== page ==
Mon, Mar 18, 2013 - Page 9 News List

The ascent of Pope Francis

While the election of Cardinal Jorge Mario Bergoglio came as a surprise to many, his humble personality and desire to grow the church won him key support

By Daniel J. Wakin  /  NY Times News Service, ROME

Illustration: Yusha

The choice of Cardinal Jorge Mario Bergoglio as pope was so surprising, the Italian bishops sent out an e-mail congratulating the wrong man. His profile was so low that he was barely mentioned by the feverish handicappers and Vaticanologists who make their living scrutinizing the Holy See.

However, the Argentine emerged from the conclave a swiftly anointed Pope Francis on Wednesday evening, barely 28 hours after it began.

While the workings of the conclave are secret, Bergoglio won the papacy, according to comments from cardinals, Vatican experts and leaks to Italian newspapers, in part because the Vatican-based cardinals protective of their bureaucracy snubbed the presumptive front-runner, and a favored candidate of reformers, Cardinal Angelo Scola.

That created an opening for a Latin-American Jesuit whose attractive mix of piety, humility and administrative skills won over many cardinals, including those intent on addressing the Vatican’s recent troubles with corruption and disarray in the Vatican hierarchy, or curia.

Still, it remains to be seen how, and if, Francis will fulfill those hopes.

“By choosing Bergoglio we chose someone who was not in the curia system, because of his mission and his ministry,” said Cardinal Andre’ Vingt-Trois, the archbishop of Paris, in a news conference. “He is not part of the Italian system, but also at the same time, because of his culture and background, he was Italo-compatible. If there was a chance that someone could intervene with justice in this situation, he was the man who could do it best.”

Francis’ immediate march to the papacy, to draw a rough analogy, began with the all-inclusive meetings of cardinals called congregations that occurred before the conclave. They function roughly like primary season in US presidential elections. The cardinals all give speeches — about 150 this time — talk among themselves and size one another up.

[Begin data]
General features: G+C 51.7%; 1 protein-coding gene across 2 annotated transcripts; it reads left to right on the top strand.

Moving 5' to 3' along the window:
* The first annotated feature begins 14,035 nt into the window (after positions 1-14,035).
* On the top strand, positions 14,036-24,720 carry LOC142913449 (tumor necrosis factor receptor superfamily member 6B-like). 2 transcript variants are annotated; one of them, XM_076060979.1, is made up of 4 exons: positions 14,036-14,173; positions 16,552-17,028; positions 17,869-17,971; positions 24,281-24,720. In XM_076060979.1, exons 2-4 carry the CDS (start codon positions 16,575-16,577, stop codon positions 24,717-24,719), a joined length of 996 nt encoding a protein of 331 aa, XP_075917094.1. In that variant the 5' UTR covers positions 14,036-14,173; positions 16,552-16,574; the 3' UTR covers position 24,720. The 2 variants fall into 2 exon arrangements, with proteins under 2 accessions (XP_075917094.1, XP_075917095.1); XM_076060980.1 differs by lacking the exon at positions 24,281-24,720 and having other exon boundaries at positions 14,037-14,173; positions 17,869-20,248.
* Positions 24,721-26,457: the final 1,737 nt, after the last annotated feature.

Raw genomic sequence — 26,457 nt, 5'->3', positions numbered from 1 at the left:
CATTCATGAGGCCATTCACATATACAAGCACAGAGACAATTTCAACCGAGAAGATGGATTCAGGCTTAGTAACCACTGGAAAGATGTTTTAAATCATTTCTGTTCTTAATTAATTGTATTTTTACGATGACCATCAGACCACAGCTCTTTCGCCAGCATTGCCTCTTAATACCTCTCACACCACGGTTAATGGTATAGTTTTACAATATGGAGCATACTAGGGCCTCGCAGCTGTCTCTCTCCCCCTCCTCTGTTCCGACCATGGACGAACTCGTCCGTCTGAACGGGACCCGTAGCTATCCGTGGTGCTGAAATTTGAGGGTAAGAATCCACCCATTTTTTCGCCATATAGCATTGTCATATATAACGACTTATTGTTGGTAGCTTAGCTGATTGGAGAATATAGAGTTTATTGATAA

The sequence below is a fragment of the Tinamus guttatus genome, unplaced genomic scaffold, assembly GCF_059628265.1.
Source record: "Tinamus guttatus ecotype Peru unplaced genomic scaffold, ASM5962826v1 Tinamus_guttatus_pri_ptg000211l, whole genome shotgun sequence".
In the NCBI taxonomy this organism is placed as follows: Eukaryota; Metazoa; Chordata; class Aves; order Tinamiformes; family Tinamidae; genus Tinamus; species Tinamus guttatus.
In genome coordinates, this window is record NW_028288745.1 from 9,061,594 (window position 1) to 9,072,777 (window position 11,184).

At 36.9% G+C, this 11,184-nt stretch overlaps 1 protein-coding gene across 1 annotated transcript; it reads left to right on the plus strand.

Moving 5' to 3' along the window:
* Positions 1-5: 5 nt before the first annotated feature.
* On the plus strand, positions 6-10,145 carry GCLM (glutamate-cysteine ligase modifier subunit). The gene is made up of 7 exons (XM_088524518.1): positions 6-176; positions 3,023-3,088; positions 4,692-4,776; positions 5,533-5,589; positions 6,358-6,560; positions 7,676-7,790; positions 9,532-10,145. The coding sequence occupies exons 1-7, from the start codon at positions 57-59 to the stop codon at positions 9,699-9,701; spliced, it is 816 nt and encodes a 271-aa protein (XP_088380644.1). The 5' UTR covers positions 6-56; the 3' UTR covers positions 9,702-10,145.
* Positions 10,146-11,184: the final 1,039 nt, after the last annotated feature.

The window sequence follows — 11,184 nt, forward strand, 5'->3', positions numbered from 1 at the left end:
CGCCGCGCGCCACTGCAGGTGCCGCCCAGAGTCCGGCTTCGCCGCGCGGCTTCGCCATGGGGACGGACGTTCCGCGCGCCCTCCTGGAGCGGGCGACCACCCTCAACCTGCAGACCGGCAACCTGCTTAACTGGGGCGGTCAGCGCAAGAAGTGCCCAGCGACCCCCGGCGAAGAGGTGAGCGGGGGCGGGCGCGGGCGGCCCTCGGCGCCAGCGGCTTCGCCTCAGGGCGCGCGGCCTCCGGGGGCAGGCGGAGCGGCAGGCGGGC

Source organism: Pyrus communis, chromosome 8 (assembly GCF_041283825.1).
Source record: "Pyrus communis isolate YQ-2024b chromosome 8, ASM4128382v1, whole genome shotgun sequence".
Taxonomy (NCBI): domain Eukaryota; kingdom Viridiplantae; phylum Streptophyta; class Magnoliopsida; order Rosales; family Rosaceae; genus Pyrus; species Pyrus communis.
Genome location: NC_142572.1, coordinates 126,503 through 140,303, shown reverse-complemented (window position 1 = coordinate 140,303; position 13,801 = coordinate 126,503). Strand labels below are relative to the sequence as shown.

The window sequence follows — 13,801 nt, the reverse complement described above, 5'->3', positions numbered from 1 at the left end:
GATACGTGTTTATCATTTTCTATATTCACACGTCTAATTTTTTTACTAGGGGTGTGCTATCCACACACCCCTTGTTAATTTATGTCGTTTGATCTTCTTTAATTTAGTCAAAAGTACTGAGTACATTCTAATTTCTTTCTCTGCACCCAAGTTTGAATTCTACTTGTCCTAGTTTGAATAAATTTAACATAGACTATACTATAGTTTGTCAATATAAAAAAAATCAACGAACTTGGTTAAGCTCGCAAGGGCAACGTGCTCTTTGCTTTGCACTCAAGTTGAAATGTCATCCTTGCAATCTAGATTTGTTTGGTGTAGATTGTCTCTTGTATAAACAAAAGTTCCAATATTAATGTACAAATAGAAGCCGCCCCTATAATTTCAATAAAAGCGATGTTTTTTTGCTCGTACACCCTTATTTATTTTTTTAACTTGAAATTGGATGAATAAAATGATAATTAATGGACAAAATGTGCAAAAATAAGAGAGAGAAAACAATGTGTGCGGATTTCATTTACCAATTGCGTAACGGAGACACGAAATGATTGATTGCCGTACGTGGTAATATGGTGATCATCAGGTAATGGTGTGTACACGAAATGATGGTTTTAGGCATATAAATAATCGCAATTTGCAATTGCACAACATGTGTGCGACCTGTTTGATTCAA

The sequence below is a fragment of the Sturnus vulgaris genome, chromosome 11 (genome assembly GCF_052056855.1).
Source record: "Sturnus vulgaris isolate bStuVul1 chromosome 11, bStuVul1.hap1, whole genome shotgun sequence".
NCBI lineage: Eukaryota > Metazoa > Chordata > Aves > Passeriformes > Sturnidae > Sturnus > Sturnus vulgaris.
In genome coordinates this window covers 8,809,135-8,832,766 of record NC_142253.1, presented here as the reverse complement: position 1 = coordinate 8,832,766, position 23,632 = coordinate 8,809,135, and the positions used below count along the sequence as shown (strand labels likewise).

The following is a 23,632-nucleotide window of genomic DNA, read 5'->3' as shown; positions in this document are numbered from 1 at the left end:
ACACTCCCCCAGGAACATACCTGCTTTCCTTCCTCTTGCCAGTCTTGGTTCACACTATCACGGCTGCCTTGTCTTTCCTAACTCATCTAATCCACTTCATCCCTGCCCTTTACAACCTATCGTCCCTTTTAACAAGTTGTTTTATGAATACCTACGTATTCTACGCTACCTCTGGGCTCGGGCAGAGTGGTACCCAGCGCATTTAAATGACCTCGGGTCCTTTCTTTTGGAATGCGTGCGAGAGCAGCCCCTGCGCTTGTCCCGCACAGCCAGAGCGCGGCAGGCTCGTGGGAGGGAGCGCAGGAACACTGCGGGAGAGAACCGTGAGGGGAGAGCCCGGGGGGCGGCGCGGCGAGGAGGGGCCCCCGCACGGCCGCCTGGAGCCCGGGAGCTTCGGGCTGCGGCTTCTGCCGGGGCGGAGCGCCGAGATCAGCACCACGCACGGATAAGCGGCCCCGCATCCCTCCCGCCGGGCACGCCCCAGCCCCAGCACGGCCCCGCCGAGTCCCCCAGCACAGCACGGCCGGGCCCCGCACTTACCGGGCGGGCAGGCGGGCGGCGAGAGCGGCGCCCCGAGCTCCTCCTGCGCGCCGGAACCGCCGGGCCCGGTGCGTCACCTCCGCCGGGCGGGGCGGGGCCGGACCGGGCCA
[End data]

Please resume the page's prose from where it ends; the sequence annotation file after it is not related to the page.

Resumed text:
Bergoglio “talked about the need of the church to stay focused on her mission, the spiritual mission,” Cardinal Donald Wuerl, the archbishop of Washington, said in a briefing for a few reporters. “He always, always has a preferential option for the poor.”

That seemed to strike a chord.

At the same time, he kept a low profile ahead of the conclave, making few public appearances or statements.

Giving the appearance of holding oneself out as a possible pope is one of the worst political mistakes ahead of a conclave, and he avoided it. He may have had good reason, given his prominent place in the last conclave, in 2005.

The most authoritative accounts of that election suggest Bergoglio garnered the second-most votes to Cardinal Joseph Ratzinger in the penultimate round. Then, at lunch, he was said to have thrown his votes to Ratzinger, who was quickly elected Benedict XVI.

Some accounts suggest he did not want to be pope; others, that he knew he did not have a chance of winning.

Renunciation is not unheard of.

“People say, ‘Don’t consider me,”’ said Chicago’s archbishop, Cardinal Francis George, in an interview, and that was the case this time as well. “Some people were very disturbed by the idea” that they might be considered for pope, he said.

“He’s someone who was looked at who could do the office, particularly in light of the challenges that we now face,” he added. “First thing is: ‘Is he a man of the faith who connects us to Christ?’ Next: ‘Can he govern?’ The church needs a revision to the way things work in the curia. That impacts our own diocesan curias.”

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